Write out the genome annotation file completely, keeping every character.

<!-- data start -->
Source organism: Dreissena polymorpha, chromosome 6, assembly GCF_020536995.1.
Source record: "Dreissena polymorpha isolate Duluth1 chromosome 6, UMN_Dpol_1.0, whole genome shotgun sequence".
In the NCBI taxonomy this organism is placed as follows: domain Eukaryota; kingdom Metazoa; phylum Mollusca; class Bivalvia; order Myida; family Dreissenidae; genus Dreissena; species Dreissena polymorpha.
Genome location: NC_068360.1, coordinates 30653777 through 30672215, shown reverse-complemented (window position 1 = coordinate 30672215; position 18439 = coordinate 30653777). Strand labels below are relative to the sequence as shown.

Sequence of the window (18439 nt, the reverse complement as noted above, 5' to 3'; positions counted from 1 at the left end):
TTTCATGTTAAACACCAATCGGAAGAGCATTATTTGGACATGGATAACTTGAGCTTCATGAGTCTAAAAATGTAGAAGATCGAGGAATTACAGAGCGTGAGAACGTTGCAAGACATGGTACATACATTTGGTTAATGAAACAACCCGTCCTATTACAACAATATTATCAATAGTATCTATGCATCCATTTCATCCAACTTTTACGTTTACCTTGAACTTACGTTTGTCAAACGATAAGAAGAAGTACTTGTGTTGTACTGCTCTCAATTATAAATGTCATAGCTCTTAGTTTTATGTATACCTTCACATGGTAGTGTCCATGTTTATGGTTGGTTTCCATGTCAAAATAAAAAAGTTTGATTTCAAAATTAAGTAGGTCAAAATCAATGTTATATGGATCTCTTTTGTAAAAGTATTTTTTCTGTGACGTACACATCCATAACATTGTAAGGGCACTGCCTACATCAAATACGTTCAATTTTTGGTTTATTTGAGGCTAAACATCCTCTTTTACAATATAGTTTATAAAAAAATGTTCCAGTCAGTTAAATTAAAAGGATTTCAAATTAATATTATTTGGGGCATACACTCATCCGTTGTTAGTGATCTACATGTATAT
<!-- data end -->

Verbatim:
Source organism: Dreissena polymorpha, chromosome 6, assembly GCF_020536995.1.
Source record: "Dreissena polymorpha isolate Duluth1 chromosome 6, UMN_Dpol_1.0, whole genome shotgun sequence".
In the NCBI taxonomy this organism is placed as follows: domain Eukaryota; kingdom Metazoa; phylum Mollusca; class Bivalvia; order Myida; family Dreissenidae; genus Dreissena; species Dreissena polymorpha.
Genome location: NC_068360.1, coordinates 30653777 through 30672215, shown reverse-complemented (window position 1 = coordinate 30672215; position 18439 = coordinate 30653777). Strand labels below are relative to the sequence as shown.

Sequence of the window (18439 nt, the reverse complement as noted above, 5' to 3'; positions counted from 1 at the left end):
TTTCATGTTAAACACCAATCGGAAGAGCATTATTTGGACATGGATAACTTGAGCTTCATGAGTCTAAAAATGTAGAAGATCGAGGAATTACAGAGCGTGAGAACGTTGCAAGACATGGTACATACATTTGGTTAATGAAACAACCCGTCCTATTACAACAATATTATCAATAGTATCTATGCATCCATTTCATCCAACTTTTACGTTTACCTTGAACTTACGTTTGTCAAACGATAAGAAGAAGTACTTGTGTTGTACTGCTCTCAATTATAAATGTCATAGCTCTTAGTTTTATGTATACCTTCACATGGTAGTGTCCATGTTTATGGTTGGTTTCCATGTCAAAATAAAAAAGTTTGATTTCAAAATTAAGTAGGTCAAAATCAATGTTATATGGATCTCTTTTGTAAAAGTATTTTTTCTGTGACGTACACATCCATAACATTGTAAGGGCACTGCCTACATCAAATACGTTCAATTTTTGGTTTATTTGAGGCTAAACATCCTCTTTTACAATATAGTTTATAAAAAAATGTTCCAGTCAGTTAAATTAAAAGGATTTCAAATTAATATTATTTGGGGCATACACTCATCCGTTGTTAGTGATCTACATGTATAT